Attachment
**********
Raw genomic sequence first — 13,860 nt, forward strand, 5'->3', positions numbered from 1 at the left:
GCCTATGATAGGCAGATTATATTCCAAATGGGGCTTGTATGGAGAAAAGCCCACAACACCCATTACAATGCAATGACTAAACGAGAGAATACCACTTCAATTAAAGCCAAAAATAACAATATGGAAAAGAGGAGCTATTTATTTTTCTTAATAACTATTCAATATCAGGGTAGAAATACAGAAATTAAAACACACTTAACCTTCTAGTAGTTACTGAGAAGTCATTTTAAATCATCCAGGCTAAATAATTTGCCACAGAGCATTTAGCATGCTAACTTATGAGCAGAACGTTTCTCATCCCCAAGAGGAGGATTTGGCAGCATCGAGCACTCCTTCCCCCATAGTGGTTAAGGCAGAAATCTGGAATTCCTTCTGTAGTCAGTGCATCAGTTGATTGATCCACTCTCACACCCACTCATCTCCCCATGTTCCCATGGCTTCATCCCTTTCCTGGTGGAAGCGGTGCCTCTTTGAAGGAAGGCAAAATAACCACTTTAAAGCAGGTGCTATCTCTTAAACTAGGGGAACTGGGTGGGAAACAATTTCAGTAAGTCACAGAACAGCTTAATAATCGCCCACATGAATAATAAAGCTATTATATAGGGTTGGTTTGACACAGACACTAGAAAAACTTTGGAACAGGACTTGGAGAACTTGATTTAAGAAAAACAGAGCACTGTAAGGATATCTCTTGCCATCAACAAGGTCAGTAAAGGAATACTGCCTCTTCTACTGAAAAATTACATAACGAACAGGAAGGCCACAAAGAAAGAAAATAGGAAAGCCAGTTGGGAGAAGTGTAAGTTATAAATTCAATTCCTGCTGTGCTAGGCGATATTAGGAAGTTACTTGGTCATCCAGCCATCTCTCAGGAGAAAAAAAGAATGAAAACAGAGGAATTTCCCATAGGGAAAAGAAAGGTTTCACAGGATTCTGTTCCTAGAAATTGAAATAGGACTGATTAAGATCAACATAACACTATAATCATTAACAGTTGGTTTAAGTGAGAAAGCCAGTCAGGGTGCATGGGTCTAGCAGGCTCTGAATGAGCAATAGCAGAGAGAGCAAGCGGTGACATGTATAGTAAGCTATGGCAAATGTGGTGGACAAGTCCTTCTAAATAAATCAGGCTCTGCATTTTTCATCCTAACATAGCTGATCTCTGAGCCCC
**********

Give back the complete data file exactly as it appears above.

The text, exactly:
Raw genomic sequence first — 13,860 nt, forward strand, 5'->3', positions numbered from 1 at the left:
GCCTATGATAGGCAGATTATATTCCAAATGGGGCTTGTATGGAGAAAAGCCCACAACACCCATTACAATGCAATGACTAAACGAGAGAATACCACTTCAATTAAAGCCAAAAATAACAATATGGAAAAGAGGAGCTATTTATTTTTCTTAATAACTATTCAATATCAGGGTAGAAATACAGAAATTAAAACACACTTAACCTTCTAGTAGTTACTGAGAAGTCATTTTAAATCATCCAGGCTAAATAATTTGCCACAGAGCATTTAGCATGCTAACTTATGAGCAGAACGTTTCTCATCCCCAAGAGGAGGATTTGGCAGCATCGAGCACTCCTTCCCCCATAGTGGTTAAGGCAGAAATCTGGAATTCCTTCTGTAGTCAGTGCATCAGTTGATTGATCCACTCTCACACCCACTCATCTCCCCATGTTCCCATGGCTTCATCCCTTTCCTGGTGGAAGCGGTGCCTCTTTGAAGGAAGGCAAAATAACCACTTTAAAGCAGGTGCTATCTCTTAAACTAGGGGAACTGGGTGGGAAACAATTTCAGTAAGTCACAGAACAGCTTAATAATCGCCCACATGAATAATAAAGCTATTATATAGGGTTGGTTTGACACAGACACTAGAAAAACTTTGGAACAGGACTTGGAGAACTTGATTTAAGAAAAACAGAGCACTGTAAGGATATCTCTTGCCATCAACAAGGTCAGTAAAGGAATACTGCCTCTTCTACTGAAAAATTACATAACGAACAGGAAGGCCACAAAGAAAGAAAATAGGAAAGCCAGTTGGGAGAAGTGTAAGTTATAAATTCAATTCCTGCTGTGCTAGGCGATATTAGGAAGTTACTTGGTCATCCAGCCATCTCTCAGGAGAAAAAAAGAATGAAAACAGAGGAATTTCCCATAGGGAAAAGAAAGGTTTCACAGGATTCTGTTCCTAGAAATTGAAATAGGACTGATTAAGATCAACATAACACTATAATCATTAACAGTTGGTTTAAGTGAGAAAGCCAGTCAGGGTGCATGGGTCTAGCAGGCTCTGAATGAGCAATAGCAGAGAGAGCAAGCGGTGACATGTATAGTAAGCTATGGCAAATGTGGTGGACAAGTCCTTCTAAATAAATCAGGCTCTGCATTTTTCATCCTAACATAGCTGATCTCTGAGCCCC